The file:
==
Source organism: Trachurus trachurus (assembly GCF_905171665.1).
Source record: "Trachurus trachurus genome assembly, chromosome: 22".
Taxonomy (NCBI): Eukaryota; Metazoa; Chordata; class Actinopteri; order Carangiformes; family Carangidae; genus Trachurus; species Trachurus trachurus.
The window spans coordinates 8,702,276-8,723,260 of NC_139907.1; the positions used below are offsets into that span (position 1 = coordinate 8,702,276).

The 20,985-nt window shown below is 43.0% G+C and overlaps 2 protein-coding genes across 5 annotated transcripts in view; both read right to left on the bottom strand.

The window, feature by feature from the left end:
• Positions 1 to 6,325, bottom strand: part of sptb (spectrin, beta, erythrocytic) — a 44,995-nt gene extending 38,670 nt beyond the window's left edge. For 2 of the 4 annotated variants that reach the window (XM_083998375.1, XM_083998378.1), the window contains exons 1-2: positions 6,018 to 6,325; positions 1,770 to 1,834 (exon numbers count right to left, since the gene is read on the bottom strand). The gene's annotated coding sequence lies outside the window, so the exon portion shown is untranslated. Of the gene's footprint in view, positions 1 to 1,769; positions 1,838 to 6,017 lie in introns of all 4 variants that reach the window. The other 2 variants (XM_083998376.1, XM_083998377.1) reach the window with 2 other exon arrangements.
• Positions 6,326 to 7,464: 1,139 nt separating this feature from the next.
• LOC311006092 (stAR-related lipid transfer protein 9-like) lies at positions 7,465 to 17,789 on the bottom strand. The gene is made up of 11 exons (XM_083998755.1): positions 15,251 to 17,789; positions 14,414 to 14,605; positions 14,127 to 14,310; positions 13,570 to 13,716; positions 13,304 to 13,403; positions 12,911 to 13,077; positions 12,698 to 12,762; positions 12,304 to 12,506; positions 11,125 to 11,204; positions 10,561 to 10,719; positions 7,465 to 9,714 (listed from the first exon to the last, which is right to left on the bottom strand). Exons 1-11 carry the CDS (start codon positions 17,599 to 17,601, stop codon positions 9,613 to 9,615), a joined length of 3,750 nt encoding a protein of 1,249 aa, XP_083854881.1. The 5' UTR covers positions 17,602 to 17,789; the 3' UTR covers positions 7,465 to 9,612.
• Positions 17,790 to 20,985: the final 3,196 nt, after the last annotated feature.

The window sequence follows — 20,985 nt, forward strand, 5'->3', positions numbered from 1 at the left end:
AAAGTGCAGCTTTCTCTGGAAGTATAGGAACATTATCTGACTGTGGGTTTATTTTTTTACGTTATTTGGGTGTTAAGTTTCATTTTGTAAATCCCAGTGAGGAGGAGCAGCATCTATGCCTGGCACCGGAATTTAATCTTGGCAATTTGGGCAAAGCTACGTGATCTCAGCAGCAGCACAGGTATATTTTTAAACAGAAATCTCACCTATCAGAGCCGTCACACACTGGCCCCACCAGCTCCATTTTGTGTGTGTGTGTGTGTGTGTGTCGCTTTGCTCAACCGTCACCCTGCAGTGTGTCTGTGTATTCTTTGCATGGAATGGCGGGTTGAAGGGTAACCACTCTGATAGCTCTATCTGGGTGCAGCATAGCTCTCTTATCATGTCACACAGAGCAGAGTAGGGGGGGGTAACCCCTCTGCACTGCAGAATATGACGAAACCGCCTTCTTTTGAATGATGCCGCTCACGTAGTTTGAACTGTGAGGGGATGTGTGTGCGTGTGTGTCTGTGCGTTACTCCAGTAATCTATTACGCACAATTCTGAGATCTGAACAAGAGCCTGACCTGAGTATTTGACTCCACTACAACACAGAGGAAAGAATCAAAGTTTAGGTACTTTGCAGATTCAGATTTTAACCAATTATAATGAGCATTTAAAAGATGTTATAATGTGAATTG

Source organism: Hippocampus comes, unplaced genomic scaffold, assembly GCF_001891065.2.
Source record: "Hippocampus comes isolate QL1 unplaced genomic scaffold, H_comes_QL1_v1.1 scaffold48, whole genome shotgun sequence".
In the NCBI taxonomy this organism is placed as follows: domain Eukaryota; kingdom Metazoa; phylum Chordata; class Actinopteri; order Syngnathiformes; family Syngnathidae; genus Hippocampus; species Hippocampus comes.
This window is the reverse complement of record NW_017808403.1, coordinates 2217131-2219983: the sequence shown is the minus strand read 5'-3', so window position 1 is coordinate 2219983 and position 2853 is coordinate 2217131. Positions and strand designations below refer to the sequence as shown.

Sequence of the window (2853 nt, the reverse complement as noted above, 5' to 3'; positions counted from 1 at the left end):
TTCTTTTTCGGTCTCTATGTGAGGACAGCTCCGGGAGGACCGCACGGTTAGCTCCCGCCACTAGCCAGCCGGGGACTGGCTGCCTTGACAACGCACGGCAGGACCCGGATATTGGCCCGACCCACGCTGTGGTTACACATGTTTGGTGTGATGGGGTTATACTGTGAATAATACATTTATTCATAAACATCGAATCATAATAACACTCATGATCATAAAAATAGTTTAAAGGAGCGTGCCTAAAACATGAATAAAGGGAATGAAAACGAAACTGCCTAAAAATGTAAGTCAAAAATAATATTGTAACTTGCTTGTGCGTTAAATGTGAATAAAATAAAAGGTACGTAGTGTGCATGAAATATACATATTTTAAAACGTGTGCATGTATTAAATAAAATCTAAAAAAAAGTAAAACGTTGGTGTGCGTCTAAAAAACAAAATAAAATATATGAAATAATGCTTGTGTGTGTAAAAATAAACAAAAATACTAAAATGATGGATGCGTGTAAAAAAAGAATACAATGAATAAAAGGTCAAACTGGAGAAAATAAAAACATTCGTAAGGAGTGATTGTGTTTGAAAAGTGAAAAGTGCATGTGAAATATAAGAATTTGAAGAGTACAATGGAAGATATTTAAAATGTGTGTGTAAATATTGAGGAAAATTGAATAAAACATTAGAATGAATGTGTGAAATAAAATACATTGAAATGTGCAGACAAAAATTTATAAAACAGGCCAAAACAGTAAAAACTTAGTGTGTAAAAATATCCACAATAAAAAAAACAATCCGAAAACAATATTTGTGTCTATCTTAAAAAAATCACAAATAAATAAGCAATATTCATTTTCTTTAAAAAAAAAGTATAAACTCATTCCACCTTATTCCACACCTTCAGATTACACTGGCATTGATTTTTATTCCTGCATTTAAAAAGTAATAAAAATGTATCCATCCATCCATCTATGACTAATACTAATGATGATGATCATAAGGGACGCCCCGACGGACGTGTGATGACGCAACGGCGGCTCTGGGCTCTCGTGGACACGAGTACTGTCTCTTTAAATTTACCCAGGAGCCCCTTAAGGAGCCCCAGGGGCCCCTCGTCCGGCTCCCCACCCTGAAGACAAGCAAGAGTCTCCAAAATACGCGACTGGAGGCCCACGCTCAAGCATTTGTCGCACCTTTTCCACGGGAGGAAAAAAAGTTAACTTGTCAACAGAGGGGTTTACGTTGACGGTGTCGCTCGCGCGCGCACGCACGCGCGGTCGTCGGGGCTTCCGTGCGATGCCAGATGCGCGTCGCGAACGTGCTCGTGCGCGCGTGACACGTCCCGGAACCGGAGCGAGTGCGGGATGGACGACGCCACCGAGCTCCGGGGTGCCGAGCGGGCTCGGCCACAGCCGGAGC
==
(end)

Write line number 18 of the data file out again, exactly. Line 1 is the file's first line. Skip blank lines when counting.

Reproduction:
TTCTTTTTCGGTCTCTATGTGAGGACAGCTCCGGGAGGACCGCACGGTTAGCTCCCGCCACTAGCCAGCCGGGGACTGGCTGCCTTGACAACGCACGGCAGGACCCGGATATTGGCCCGACCCACGCTGTGGTTACACATGTTTGGTGTGATGGGGTTATACTGTGAATAATACATTTATTCATAAACATCGAATCATAATAACACTCATGATCATAAAAATAGTTTAAAGGAGCGTGCCTAAAACATGAATAAAGGGAATGAAAACGAAACTGCCTAAAAATGTAAGTCAAAAATAATATTGTAACTTGCTTGTGCGTTAAATGTGAATAAAATAAAAGGTACGTAGTGTGCATGAAATATACATATTTTAAAACGTGTGCATGTATTAAATAAAATCTAAAAAAAAGTAAAACGTTGGTGTGCGTCTAAAAAACAAAATAAAATATATGAAATAATGCTTGTGTGTGTAAAAATAAACAAAAATACTAAAATGATGGATGCGTGTAAAAAAAGAATACAATGAATAAAAGGTCAAACTGGAGAAAATAAAAACATTCGTAAGGAGTGATTGTGTTTGAAAAGTGAAAAGTGCATGTGAAATATAAGAATTTGAAGAGTACAATGGAAGATATTTAAAATGTGTGTGTAAATATTGAGGAAAATTGAATAAAACATTAGAATGAATGTGTGAAATAAAATACATTGAAATGTGCAGACAAAAATTTATAAAACAGGCCAAAACAGTAAAAACTTAGTGTGTAAAAATATCCACAATAAAAAAAACAATCCGAAAACAATATTTGTGTCTATCTTAAAAAAATCACAAATAAATAAGCAATATTCATTTTCTTTAAAAAAAAAGTATAAACTCATTCCACCTTATTCCACACCTTCAGATTACACTGGCATTGATTTTTATTCCTGCATTTAAAAAGTAATAAAAATGTATCCATCCATCCATCTATGACTAATACTAATGATGATGATCATAAGGGACGCCCCGACGGACGTGTGATGACGCAACGGCGGCTCTGGGCTCTCGTGGACACGAGTACTGTCTCTTTAAATTTACCCAGGAGCCCCTTAAGGAGCCCCAGGGGCCCCTCGTCCGGCTCCCCACCCTGAAGACAAGCAAGAGTCTCCAAAATACGCGACTGGAGGCCCACGCTCAAGCATTTGTCGCACCTTTTCCACGGGAGGAAAAAAAGTTAACTTGTCAACAGAGGGGTTTACGTTGACGGTGTCGCTCGCGCGCGCACGCACGCGCGGTCGTCGGGGCTTCCGTGCGATGCCAGATGCGCGTCGCGAACGTGCTCGTGCGCGCGTGACACGTCCCGGAACCGGAGCGAGTGCGGGATGGACGACGCCACCGAGCTCCGGGGTGCCGAGCGGGCTCGGCCACAGCCGGAGC